Presented in no particular order, here's a look at some of our favorite Grantland pieces from the past week.
By Chuck Klosterman
"This is the finest performance of Edgar Winter's 'Frankenstein' you will ever experience on a computer. Now, it's possible that sentence means nothing to you, and perhaps the very idea of watching a nine-minute instrumental from 1973 strikes you as ridiculous and irrelevant and weird. If so, that's a totally reasonable thing to think and feel, and I have no interest in persuading you otherwise."
By Colson Whitehead
"Like my first sexual experience, my time at the World Series of Poker didn't last long is how I would have started this section if I'd been eliminated the first day. But I wasn't. Suck it, Entropy. We have an appointment, my old friend, but not today."
By Bill Simmons
"Less than 48 hours before the 2011 Boston Marathon, normally the happiest (and drunkest) day of the year in Massachusetts, the 2-10 Red Sox limped into Fenway to host the Blue Jays. I specifically remember waking up that morning, staring at the American League standings in horror (2 and 10!!!), taking a big gulp, then researching yearly records on baseball-reference.com. Our past 10 AL wild card teams finished with 95, 95, 95, 94, 95, 95, 98, 95, 99 and 102 wins. Unless Tampa and New York tanked as well, the Sox needed to finish 93-47 just for a wild card. That's a 100-win pace that, on the morning of April 16, seemed about as likely as Whitey Bulger being caught in Santa Monica."
By Rafe Bartholomew
"Rich men treat themselves on their birthdays. They buy a fancy watch or Cuban cigars or a top-of-the-line set of golf clubs. Some go all-out and purchase a Porsche or Range Rover. And then there are men who dare to dream far larger dreams, like Filipino tycoon Manuel V. Pangilinan. MVP, as he's known in Manila, turned 65 in July and celebrated by hiring nine NBA players to fly to the Philippines for a series of exhibition games."
By Chris Jones
"Boxing witnessed a rarity on Saturday night in Las Vegas: not just a fight of relative consequence — when the dominant English junior welterweight Amir Khan faced American part-champ Zab Judah — but a body-shot knockout. In the fifth round, Khan lifted a right hand directly into Judah's beltline. It was one of those singular punches that boxing's remaining fans will talk about for a long time. Everyone will remember the night when Zab Judah's bladder exploded. It was awesome."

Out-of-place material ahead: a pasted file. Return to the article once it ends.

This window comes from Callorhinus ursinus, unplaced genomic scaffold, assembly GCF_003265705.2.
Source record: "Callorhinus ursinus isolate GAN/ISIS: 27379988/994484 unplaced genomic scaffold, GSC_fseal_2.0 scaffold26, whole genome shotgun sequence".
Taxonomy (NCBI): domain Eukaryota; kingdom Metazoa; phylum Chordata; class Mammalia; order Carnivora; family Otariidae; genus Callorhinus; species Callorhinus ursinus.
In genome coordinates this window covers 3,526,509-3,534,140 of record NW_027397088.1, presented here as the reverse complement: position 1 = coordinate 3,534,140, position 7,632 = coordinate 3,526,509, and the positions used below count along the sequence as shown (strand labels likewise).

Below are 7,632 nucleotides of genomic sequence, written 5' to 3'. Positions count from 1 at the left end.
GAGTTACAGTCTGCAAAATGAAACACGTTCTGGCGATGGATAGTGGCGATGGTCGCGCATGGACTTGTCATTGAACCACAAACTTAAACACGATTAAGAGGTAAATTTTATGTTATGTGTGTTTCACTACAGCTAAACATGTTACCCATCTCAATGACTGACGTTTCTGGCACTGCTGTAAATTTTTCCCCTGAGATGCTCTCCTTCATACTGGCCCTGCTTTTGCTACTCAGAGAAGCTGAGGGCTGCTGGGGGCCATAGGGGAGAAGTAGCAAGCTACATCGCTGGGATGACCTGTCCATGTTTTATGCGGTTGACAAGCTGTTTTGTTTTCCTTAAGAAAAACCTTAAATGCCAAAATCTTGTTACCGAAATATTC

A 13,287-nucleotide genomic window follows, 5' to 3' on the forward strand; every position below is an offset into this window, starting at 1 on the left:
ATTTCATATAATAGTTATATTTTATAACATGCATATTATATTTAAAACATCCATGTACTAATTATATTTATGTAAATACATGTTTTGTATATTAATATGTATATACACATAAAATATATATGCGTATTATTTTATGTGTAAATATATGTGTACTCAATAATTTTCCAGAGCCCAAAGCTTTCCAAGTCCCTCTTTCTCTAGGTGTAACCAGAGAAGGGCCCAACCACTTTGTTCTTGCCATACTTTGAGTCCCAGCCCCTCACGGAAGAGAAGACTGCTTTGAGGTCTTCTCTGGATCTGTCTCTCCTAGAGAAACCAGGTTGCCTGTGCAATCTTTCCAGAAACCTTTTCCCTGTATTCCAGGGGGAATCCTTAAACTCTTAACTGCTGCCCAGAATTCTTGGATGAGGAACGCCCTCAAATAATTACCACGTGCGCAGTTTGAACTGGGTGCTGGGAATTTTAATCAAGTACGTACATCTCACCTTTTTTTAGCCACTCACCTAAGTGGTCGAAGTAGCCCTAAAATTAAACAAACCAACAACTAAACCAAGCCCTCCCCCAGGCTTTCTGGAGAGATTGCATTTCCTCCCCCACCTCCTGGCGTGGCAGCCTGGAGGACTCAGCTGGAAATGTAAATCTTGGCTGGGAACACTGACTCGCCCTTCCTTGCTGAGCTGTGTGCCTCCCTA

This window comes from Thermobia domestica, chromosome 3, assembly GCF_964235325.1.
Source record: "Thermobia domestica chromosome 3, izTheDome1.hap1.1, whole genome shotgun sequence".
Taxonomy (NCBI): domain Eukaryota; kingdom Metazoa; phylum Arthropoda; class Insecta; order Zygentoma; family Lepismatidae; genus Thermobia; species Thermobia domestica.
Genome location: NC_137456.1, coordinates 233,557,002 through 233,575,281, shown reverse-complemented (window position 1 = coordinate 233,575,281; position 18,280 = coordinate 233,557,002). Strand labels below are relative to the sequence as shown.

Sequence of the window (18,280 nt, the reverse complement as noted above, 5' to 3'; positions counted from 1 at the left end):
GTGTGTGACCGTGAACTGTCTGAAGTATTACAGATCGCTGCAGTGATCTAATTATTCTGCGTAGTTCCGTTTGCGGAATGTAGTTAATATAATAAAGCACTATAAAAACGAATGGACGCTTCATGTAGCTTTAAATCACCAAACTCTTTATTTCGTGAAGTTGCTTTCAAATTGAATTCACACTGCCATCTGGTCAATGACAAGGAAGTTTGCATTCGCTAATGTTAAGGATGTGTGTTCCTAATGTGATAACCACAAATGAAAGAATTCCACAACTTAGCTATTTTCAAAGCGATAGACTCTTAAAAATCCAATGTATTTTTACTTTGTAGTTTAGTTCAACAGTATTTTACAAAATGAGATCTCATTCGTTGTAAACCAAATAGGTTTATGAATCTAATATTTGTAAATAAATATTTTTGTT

By Jay Caspian Kang
"At first, I wanted to dislike her. Mostly because the dregs of my hard-knock hip-hop wannabe adolescence objected to the idea of a white girl fronting what was undeniably the coolest doo-wop band in the world. The next day, I downloaded Back to Black, played it on repeat, and wrote something very bad and very earnest about the 'arranged marriage between soul and hip-hop,' and how it was 'interesting' and 'predictable' that the two had finally given birth to a gawky girl from England. I was wrong, of course — at least as wrong as someone can be about pop music — but when I heard the news on Saturday that Amy Winehouse had been found dead in her apartment in London, I dug that document up out of my hard drive, read it over, and wondered if there would ever again be a moment when the process of building pop-star golems out of vintage threads would yield someone as charismatic, and, yes, authentic, as Amy Winehouse."
By Bill Barnwell
"The only notable trade of [Tuesday] saw the Redskins tentatively agree to deal Donovan McNabb to the Vikings in exchange for a pair of late-round draft picks. The deal was an example of everything the Redskins franchise does wrong under Daniel Snyder."
By Bill Simmons
Bill Simmons covers all the latest NFL trades and signings with Mike Lombardi and Bill Barnwell. Plus, House issues a heartfelt goodbye to Albert Haynesworth.
By Andy Greenwald
"In her unprecendented two-decade run on of cinematic cuckoldry, [Julianne] Moore has demonstrated true straying power, cheating on men and women, on the eldery and with twentysomethings. She's had affairs with Oscar nominees and with the star of Police Academy 5 and shared forbidden French kisses in both English and Boston accents. At this point, her very presence in a movie alerts us to an unstable sexuality lurking just below the surface — or at least at the bottom of that extra glass of Chardonnay. She's a marriage-wrecking, conflict-creating, ginger-haired Jezebel."
By Michael Weinreb
"I do not know who authored the instructions for STATIS PRO BASEBALL, but only an adult would have the audacity to suggest spreading out the varied bits and pieces of an intricate baseball simulation on a dining room table. No suburban American child could ever have conceived such a thing, because we had a studio apartment of our own, a cool, dark fortress with shag carpeting and wood paneling and a dropped ceiling that withered under the prolonged pounding of a Nerf football. Down here, we had unrestricted access to a third-string television and a record player and an overstuffed chair the shade of fine mustard and an aluminum folding table in the corner near the washing machine. Down here was a place for holding epic slumber parties and watching scrambled HBO. Down here was where we opened the box and unfolded the game board and read the instruction manual until we comprehended just enough of it to begin playing the game on our own."